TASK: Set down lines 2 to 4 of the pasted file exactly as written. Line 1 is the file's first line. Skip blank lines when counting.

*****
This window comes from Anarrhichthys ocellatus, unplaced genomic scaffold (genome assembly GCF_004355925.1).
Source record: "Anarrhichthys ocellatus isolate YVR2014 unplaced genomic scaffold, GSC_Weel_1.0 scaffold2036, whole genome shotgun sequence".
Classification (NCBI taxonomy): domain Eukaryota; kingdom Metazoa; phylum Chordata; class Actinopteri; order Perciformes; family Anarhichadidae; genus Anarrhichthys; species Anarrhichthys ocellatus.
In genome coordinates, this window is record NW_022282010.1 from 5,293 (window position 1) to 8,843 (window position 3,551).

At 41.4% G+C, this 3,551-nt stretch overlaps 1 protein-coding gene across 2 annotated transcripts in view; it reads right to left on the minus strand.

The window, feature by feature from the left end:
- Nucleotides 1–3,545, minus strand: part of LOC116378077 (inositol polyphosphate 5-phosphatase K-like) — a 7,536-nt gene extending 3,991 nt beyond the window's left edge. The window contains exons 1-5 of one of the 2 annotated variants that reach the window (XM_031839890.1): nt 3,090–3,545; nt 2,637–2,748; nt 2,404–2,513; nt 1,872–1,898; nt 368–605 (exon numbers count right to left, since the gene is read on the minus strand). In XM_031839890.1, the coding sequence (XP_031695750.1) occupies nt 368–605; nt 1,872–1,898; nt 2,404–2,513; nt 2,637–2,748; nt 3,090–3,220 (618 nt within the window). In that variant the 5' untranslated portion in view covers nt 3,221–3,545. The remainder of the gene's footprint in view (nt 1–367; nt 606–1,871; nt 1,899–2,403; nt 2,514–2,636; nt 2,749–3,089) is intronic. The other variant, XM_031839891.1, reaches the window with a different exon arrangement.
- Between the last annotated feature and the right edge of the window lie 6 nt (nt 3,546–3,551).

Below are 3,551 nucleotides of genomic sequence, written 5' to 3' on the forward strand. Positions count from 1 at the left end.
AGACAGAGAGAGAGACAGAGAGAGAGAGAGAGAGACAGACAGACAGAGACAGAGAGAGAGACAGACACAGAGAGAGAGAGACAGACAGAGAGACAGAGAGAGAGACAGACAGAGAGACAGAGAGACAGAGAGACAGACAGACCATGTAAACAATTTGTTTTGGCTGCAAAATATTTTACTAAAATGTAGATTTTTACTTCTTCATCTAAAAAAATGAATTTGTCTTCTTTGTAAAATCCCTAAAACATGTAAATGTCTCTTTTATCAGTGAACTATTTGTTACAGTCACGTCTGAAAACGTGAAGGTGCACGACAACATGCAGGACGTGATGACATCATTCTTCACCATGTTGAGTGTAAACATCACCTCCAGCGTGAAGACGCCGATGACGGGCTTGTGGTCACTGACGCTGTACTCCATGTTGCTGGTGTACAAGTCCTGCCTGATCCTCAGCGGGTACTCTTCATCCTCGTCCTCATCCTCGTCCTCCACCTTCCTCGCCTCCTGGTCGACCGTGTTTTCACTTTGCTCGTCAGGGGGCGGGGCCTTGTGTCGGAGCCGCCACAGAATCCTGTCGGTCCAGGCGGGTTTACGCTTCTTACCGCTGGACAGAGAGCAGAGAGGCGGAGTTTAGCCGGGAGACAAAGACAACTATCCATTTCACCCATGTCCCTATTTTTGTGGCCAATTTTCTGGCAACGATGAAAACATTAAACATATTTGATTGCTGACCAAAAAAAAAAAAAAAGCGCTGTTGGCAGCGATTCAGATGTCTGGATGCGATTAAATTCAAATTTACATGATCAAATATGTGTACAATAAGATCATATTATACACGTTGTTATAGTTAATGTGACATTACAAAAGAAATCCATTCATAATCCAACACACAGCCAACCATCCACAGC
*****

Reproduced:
Source record: "Anarrhichthys ocellatus isolate YVR2014 unplaced genomic scaffold, GSC_Weel_1.0 scaffold2036, whole genome shotgun sequence".
Classification (NCBI taxonomy): domain Eukaryota; kingdom Metazoa; phylum Chordata; class Actinopteri; order Perciformes; family Anarhichadidae; genus Anarrhichthys; species Anarrhichthys ocellatus.
In genome coordinates, this window is record NW_022282010.1 from 5,293 (window position 1) to 8,843 (window position 3,551).